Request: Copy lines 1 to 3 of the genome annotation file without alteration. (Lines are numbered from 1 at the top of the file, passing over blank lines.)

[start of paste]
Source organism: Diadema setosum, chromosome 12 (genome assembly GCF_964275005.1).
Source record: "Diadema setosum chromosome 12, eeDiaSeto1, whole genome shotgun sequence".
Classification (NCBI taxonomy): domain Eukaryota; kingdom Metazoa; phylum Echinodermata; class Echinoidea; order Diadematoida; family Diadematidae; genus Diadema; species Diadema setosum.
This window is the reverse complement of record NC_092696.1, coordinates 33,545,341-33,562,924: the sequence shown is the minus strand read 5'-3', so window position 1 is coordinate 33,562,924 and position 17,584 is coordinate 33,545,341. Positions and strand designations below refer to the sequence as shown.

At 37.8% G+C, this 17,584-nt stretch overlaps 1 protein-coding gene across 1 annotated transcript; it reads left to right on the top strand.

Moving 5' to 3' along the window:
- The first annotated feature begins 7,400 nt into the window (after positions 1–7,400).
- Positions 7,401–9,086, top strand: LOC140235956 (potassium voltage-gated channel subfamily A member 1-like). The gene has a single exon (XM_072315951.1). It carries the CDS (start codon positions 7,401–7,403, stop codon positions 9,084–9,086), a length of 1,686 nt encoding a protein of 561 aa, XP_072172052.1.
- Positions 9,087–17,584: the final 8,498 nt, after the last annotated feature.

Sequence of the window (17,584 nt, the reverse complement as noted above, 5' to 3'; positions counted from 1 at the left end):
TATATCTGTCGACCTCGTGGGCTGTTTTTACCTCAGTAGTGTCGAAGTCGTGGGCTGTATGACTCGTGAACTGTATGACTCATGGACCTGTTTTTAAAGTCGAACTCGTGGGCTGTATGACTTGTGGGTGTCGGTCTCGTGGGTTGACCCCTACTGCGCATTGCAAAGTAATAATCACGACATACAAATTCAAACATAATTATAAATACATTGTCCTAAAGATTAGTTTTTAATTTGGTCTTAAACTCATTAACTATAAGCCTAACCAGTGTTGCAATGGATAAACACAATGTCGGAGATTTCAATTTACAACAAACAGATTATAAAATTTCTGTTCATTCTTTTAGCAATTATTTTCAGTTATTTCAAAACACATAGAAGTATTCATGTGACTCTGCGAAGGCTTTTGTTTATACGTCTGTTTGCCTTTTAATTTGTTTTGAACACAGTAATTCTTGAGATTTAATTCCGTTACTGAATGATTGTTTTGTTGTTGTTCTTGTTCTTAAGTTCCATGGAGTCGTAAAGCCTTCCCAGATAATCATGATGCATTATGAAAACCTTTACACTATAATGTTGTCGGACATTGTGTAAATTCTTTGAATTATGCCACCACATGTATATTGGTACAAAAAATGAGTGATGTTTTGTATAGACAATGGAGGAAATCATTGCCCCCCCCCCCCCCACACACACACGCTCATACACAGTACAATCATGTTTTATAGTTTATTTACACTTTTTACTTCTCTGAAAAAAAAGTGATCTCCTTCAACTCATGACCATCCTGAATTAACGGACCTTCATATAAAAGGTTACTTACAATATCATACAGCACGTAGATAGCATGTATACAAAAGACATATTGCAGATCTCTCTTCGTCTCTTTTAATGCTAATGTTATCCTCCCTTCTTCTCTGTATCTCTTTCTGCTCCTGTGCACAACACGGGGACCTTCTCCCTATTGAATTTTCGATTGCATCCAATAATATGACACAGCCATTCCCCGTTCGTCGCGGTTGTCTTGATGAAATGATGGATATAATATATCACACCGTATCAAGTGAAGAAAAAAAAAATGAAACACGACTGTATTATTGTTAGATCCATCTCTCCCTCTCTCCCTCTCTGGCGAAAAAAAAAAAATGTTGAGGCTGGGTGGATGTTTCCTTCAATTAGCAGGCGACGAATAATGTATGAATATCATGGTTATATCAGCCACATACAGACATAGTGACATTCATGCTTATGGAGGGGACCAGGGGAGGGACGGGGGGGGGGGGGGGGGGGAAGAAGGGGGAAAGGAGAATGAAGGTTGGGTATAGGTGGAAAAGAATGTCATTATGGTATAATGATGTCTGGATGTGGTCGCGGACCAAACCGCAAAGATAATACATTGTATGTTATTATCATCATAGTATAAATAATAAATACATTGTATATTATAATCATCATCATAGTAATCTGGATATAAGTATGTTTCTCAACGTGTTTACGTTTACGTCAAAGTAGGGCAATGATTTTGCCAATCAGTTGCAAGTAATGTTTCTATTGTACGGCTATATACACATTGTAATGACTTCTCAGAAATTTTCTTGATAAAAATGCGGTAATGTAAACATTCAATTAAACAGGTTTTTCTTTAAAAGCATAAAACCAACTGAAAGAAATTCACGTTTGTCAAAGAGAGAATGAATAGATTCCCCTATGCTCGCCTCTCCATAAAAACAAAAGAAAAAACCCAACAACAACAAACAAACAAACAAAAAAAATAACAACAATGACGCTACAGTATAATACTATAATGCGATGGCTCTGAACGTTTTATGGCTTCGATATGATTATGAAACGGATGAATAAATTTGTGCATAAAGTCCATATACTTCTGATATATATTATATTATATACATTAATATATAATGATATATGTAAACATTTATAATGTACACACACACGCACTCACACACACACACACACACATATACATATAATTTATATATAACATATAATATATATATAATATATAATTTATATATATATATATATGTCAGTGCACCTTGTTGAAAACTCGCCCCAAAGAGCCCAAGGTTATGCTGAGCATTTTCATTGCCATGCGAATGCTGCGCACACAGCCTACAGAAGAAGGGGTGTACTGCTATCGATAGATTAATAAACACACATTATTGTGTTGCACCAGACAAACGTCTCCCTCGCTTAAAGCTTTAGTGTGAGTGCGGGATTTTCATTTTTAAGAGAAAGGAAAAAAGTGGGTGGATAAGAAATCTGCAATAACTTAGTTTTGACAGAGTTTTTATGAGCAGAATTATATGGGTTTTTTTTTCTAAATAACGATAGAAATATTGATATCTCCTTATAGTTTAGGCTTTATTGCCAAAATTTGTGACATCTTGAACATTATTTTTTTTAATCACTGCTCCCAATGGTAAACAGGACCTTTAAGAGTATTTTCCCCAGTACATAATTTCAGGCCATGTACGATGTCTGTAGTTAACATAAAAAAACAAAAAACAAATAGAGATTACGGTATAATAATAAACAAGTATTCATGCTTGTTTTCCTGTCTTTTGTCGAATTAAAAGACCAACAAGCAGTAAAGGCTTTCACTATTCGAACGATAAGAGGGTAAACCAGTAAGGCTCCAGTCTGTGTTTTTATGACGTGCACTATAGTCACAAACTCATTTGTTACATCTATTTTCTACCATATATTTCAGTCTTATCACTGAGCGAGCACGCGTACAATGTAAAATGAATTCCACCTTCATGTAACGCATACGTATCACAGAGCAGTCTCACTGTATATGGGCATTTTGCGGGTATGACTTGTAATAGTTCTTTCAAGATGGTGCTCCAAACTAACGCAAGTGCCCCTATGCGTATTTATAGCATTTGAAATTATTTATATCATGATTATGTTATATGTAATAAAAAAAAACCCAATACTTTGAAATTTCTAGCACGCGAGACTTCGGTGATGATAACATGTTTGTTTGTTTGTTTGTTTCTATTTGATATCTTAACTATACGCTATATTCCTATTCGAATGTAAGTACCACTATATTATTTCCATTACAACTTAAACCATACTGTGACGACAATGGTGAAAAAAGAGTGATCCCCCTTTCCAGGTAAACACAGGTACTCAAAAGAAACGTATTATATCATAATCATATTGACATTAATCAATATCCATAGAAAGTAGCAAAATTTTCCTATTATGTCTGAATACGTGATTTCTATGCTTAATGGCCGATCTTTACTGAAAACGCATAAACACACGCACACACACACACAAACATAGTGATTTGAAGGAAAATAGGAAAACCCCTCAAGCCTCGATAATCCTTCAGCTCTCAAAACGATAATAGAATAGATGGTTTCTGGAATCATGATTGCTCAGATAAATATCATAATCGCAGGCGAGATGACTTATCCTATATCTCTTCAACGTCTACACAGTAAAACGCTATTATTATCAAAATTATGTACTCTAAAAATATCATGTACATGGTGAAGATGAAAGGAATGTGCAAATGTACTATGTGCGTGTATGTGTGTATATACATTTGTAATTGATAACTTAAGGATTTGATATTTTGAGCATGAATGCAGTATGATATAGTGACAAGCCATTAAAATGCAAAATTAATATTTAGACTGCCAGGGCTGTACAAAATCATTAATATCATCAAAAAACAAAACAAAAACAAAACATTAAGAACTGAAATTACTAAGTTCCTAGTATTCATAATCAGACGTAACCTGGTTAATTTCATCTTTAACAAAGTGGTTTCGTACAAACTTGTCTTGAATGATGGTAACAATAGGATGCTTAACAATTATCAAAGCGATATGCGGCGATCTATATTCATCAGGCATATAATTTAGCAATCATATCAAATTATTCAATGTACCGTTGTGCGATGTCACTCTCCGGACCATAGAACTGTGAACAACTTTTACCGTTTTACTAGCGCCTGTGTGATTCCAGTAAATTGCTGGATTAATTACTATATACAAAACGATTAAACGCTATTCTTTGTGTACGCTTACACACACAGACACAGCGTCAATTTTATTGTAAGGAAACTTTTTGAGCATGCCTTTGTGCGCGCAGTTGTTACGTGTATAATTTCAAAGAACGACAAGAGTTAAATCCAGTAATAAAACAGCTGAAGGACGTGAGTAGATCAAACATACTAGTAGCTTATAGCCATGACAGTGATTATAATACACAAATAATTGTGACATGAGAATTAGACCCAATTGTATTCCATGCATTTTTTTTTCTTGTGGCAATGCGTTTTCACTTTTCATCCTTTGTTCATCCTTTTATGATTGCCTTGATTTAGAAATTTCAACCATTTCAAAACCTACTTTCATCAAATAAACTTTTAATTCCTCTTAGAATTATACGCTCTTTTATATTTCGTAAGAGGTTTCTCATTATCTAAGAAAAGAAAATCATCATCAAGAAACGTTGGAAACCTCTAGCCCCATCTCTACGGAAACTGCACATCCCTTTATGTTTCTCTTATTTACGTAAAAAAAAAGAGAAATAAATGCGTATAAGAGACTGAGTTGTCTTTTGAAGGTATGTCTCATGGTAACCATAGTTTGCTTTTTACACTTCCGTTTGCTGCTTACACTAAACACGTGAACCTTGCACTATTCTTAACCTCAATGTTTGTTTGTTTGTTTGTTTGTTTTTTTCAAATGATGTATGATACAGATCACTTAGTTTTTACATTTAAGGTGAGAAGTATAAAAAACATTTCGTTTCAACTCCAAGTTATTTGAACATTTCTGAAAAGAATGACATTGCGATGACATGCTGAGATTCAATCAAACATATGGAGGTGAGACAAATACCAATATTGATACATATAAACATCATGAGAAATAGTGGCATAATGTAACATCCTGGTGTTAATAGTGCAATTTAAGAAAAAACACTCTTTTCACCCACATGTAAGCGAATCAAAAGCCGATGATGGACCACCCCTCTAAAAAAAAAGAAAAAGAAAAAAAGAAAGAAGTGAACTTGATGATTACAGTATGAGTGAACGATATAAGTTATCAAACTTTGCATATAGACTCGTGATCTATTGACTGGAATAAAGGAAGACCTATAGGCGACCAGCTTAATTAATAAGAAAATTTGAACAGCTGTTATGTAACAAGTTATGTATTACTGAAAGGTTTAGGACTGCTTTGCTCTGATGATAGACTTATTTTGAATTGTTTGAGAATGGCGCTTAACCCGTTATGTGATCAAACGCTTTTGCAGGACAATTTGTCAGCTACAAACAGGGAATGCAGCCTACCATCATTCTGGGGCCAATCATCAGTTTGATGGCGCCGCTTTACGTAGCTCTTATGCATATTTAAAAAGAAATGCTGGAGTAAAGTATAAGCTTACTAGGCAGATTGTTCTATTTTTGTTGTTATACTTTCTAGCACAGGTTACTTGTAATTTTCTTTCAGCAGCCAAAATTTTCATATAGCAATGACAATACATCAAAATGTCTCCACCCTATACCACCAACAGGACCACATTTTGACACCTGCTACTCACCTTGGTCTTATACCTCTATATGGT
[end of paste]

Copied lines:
Source organism: Diadema setosum, chromosome 12 (genome assembly GCF_964275005.1).
Source record: "Diadema setosum chromosome 12, eeDiaSeto1, whole genome shotgun sequence".
Classification (NCBI taxonomy): domain Eukaryota; kingdom Metazoa; phylum Echinodermata; class Echinoidea; order Diadematoida; family Diadematidae; genus Diadema; species Diadema setosum.